Joint Pain Treatments Georgetown KY

Fighting inflammation is a critical part of any treatment for arthritis. And fortunately, there are plenty of natural, safe ways to reduce inflammation in general and arthritis in particular. Read on to view more information.

James Franklin Day, MD
(912) 897-2707
111 Abbey Rd
Georgetown, KY
Specialties
Internal Medicine, Rheumatology
Gender
Male
Education
Medical School: In Univ Sch Of Med, Indianapolis In 46202
Graduation Year: 1967

Data Provided by:
Dr.Rita Egan
(859) 254-7000
330 Waller Avenue #100
Lexington, KY
Gender
F
Education
Medical School: Case Western Reserve Univ Sch Of Med
Year of Graduation: 1983
Speciality
Rheumatologist
General Information
Hospital: Arthritis Center Of Lexin
Accepting New Patients: Yes
RateMD Rating
4.4, out of 5 based on 9, reviews.

Data Provided by:
Paul M Goldfarb
(859) 254-7000
333 Waller Ave
Lexington, KY
Specialty
Internal Medicine, Rheumatology

Data Provided by:
Kathleen Joanne Bos, MD
(859) 277-6161
1401 Harrodsburg Rd
Lexington, KY
Specialties
Internal Medicine, Rheumatology
Gender
Female
Education
Medical School: Univ Of Il Coll Of Med, Chicago Il 60680
Graduation Year: 1982

Data Provided by:
Rita Marie Egan, MD
(859) 276-1440
333 Waller Ave Ste 100
Lexington, KY
Specialties
Internal Medicine, Rheumatology
Gender
Female
Education
Medical School: Case Western Reserve Univ Sch Of Med, Cleveland Oh 44106
Graduation Year: 1983

Data Provided by:
Dr.Paul Goldfarb
(859) 254-7000
330 Waller Avenue #100
Lexington, KY
Gender
M
Education
Medical School: Tulane Univ Sch Of Med
Year of Graduation: 1978
Speciality
Rheumatologist
General Information
Accepting New Patients: Yes
RateMD Rating
4.0, out of 5 based on 6, reviews.

Data Provided by:
Kelly K Cole
(859) 254-7000
333 Waller Ave
Lexington, KY
Specialty
Rheumatology

Data Provided by:
Gary Richard Margolies, MD
(859) 276-4486
1401 Harrodsburg Rd
Lexington, KY
Specialties
Internal Medicine, Rheumatology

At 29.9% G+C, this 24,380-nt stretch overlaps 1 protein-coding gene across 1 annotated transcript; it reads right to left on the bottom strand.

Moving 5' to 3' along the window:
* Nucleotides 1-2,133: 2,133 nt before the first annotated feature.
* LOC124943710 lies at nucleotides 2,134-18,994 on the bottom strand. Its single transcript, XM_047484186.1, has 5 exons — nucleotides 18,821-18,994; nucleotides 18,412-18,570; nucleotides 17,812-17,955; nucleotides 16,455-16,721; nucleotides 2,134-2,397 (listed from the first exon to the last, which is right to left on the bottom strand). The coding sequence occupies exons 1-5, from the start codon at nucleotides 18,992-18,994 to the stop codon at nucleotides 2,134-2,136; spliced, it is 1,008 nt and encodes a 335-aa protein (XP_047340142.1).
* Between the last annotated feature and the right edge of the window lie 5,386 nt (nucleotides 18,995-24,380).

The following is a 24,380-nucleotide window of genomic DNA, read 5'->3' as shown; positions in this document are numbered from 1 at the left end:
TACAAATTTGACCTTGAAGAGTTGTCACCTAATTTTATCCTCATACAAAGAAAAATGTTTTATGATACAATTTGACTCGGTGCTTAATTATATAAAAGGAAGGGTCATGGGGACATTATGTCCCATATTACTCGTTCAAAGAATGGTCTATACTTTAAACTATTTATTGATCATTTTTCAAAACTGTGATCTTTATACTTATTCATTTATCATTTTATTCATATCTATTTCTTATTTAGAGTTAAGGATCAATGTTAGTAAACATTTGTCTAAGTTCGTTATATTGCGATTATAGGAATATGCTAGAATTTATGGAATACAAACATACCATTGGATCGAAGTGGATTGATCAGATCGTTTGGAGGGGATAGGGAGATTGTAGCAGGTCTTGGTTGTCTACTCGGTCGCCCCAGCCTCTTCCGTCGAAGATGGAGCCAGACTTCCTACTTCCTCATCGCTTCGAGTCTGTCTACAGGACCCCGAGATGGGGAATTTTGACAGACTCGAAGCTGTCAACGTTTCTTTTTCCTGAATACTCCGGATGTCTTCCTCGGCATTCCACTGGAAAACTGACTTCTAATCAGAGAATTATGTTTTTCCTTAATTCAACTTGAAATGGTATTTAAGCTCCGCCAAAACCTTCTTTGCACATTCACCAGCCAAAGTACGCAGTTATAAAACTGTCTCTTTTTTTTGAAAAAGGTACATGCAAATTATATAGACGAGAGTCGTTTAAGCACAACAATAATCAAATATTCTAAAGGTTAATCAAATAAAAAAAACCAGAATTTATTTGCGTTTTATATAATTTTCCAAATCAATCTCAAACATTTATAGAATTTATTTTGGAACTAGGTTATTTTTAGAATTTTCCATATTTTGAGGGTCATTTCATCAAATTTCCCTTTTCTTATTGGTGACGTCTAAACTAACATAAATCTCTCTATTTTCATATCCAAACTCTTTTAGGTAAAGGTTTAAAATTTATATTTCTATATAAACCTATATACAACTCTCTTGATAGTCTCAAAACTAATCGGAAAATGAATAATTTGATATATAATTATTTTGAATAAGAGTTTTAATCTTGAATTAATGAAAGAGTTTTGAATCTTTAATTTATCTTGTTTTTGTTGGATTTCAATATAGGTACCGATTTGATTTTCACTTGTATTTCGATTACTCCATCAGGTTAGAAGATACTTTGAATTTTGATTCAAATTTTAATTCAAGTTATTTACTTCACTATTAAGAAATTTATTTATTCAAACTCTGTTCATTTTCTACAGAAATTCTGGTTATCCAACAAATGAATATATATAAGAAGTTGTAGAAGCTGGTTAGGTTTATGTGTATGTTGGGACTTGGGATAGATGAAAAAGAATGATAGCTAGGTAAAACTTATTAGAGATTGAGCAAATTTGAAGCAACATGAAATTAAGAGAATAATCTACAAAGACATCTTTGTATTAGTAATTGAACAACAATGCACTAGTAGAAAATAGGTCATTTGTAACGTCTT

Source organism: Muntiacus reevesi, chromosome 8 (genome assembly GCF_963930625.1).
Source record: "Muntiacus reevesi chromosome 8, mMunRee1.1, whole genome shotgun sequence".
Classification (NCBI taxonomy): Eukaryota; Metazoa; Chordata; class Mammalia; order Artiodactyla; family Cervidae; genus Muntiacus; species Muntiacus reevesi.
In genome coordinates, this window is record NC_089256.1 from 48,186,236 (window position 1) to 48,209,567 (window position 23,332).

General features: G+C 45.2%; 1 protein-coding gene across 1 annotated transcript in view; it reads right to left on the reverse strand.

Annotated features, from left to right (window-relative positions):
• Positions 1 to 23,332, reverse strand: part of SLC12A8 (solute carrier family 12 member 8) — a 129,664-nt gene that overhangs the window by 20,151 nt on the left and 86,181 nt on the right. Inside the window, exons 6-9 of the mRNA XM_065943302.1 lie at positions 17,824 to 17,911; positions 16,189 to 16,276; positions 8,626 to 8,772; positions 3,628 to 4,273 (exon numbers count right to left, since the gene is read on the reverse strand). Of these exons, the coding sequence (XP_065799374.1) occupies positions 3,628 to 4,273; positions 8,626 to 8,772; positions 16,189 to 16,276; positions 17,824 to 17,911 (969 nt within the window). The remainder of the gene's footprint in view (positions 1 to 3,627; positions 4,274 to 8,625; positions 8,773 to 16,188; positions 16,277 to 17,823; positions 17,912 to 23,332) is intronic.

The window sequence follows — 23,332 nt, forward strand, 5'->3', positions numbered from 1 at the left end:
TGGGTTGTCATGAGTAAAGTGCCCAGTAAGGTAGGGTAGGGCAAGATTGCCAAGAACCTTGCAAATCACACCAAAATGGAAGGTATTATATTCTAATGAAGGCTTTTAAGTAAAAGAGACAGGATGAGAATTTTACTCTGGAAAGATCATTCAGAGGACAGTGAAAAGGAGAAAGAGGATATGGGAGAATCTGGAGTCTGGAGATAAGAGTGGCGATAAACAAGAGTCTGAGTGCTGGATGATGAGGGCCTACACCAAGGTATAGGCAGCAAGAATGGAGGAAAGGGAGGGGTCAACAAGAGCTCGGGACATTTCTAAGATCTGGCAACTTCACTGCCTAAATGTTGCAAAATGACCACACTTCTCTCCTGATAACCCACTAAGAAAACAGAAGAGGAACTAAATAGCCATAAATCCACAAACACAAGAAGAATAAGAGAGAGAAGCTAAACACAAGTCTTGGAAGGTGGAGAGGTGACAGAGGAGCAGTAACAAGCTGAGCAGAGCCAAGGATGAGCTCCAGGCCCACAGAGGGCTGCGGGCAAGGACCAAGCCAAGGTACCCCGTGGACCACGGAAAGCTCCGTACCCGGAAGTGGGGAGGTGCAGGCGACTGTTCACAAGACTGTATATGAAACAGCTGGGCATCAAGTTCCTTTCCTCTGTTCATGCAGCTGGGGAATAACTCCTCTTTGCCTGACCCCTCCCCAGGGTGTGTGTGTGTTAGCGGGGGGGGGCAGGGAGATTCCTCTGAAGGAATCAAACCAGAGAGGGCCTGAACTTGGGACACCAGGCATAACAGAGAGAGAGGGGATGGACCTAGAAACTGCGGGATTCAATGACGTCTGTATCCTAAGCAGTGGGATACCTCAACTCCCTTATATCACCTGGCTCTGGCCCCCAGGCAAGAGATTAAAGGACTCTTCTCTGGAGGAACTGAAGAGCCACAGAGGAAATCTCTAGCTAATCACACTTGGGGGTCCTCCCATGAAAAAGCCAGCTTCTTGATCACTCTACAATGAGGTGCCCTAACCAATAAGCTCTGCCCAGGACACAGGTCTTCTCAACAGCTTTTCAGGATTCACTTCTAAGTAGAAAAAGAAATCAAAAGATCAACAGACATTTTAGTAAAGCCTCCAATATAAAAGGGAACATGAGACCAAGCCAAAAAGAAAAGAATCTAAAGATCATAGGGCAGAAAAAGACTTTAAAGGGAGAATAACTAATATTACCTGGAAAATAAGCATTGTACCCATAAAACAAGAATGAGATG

Gender
Male
Education
Medical School: Univ Of Ca, San Diego, Sch Of Med, La Jolla Ca 92093
Graduation Year: 1987

Data Provided by:
Andrew D Ruthberg, MD
(859) 258-4450
1221 S Broadway
Lexington, KY
Specialties
Internal Medicine, Rheumatology
Gender
Male
Education
Medical School: Brown Univ Program In Med, Providence Ri 02912
Graduation Year: 1977

Data Provided by:
Rita M Egan
(859) 254-7000
333 Waller Ave
Lexington, KY
Specialty
Rheumatology

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Easing Joint Pain and Lowering Inflammation

Provided by: 

By Mark Hyman, M.D.

Q I have arthritis. Now that the safety of anti-inflammatory drugs like Vioxx and Celebrex is in question, what can I do about my pain?

A Fighting inflammation is a critical part of any treatment for arthritis. In fact, it’s an important part of fighting many other conditions, too, including heart disease, cancer, diabetes, Alzheimer’s disease, and even aging. Fortunately, there are plenty of natural, safe ways to reduce inflammation in general and arthritis in particular.

Try taking any of a number of natural anti-inflammatory supplements. Glucosamine, at 500 milligrams three times a day, can ease joint pain. I also like boswellia gum extract (standardized to 70 percent boswellia acids, 400 mg twice daily) and niacinamide (750 mg, twice daily). Others include (take suggested dose, twice daily): turmeric rhizome extract (standardized to 95 percent curcuminoids, 285 mg); ginger rhizome extract (standardized to 5 percent gingerols, 200 mg); cayenne pepper fruit (50 mg); and cherry extract.

Part of any anti-inflammation diet should include eating wild fish (vitalchoice.com carries a variety), taking fish oil (1,000-mg capsules, once or twice a day), and eating as many colorful fruits and vegetables as you can. Also, drink green tea, and sprinkle ground flaxseed and anti-inflammatory spices (turmeric, ginger, rosemary, and cayenne) liberally on your food.

Take a daily blend of vitamin C (250 to 500 mg), vitamin E (200 to 400 IUs), selenium (100 to 200 micrograms), and mixed carotenoids (15,000 to 20,000 IUs). And take a multivitamin; studies show that doing so can lower inflammation overall.

It can also help to cut out the two most common food allergens (gluten and dairy) for two weeks to see if you notice an improvement in your arthritis—or any other chronic symptom, for that matter.

Finally, exercise at least half an hour a day, practice some form of deep relaxation (meditation, yoga, or deep breathing are good examples), and cut down on foods that promote inflammation, such as white flour, sugar in any form, and trans (or hydrogenated) fats.

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